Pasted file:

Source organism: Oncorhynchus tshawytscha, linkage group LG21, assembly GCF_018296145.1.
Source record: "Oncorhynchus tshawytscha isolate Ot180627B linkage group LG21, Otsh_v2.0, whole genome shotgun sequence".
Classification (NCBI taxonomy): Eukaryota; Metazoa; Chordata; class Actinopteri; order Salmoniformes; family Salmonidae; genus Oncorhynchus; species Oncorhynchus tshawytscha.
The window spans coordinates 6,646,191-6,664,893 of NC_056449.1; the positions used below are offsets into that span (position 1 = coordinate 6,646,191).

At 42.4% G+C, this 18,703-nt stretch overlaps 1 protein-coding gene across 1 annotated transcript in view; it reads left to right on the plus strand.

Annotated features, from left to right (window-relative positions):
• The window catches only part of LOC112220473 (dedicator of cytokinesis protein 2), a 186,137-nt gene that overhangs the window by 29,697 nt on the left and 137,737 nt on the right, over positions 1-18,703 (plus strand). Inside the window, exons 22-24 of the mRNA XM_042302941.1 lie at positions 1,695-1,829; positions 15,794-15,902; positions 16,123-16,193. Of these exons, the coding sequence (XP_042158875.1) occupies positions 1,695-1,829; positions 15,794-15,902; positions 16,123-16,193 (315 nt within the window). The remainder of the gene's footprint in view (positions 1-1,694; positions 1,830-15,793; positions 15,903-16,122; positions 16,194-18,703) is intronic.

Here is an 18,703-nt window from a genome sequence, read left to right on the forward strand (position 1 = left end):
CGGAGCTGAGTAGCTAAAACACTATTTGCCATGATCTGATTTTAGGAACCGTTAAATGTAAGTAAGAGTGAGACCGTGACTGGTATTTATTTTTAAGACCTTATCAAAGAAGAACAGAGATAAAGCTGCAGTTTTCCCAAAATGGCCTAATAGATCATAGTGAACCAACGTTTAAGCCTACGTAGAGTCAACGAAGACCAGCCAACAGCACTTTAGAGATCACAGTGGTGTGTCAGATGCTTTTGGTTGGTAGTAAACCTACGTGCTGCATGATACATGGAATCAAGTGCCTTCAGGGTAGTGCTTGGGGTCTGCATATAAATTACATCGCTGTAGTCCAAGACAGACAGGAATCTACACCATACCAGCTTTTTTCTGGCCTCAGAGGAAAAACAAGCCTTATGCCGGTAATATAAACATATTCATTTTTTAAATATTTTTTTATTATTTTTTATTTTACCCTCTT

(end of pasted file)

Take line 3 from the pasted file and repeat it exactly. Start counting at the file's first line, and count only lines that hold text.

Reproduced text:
Classification (NCBI taxonomy): Eukaryota; Metazoa; Chordata; class Actinopteri; order Salmoniformes; family Salmonidae; genus Oncorhynchus; species Oncorhynchus tshawytscha.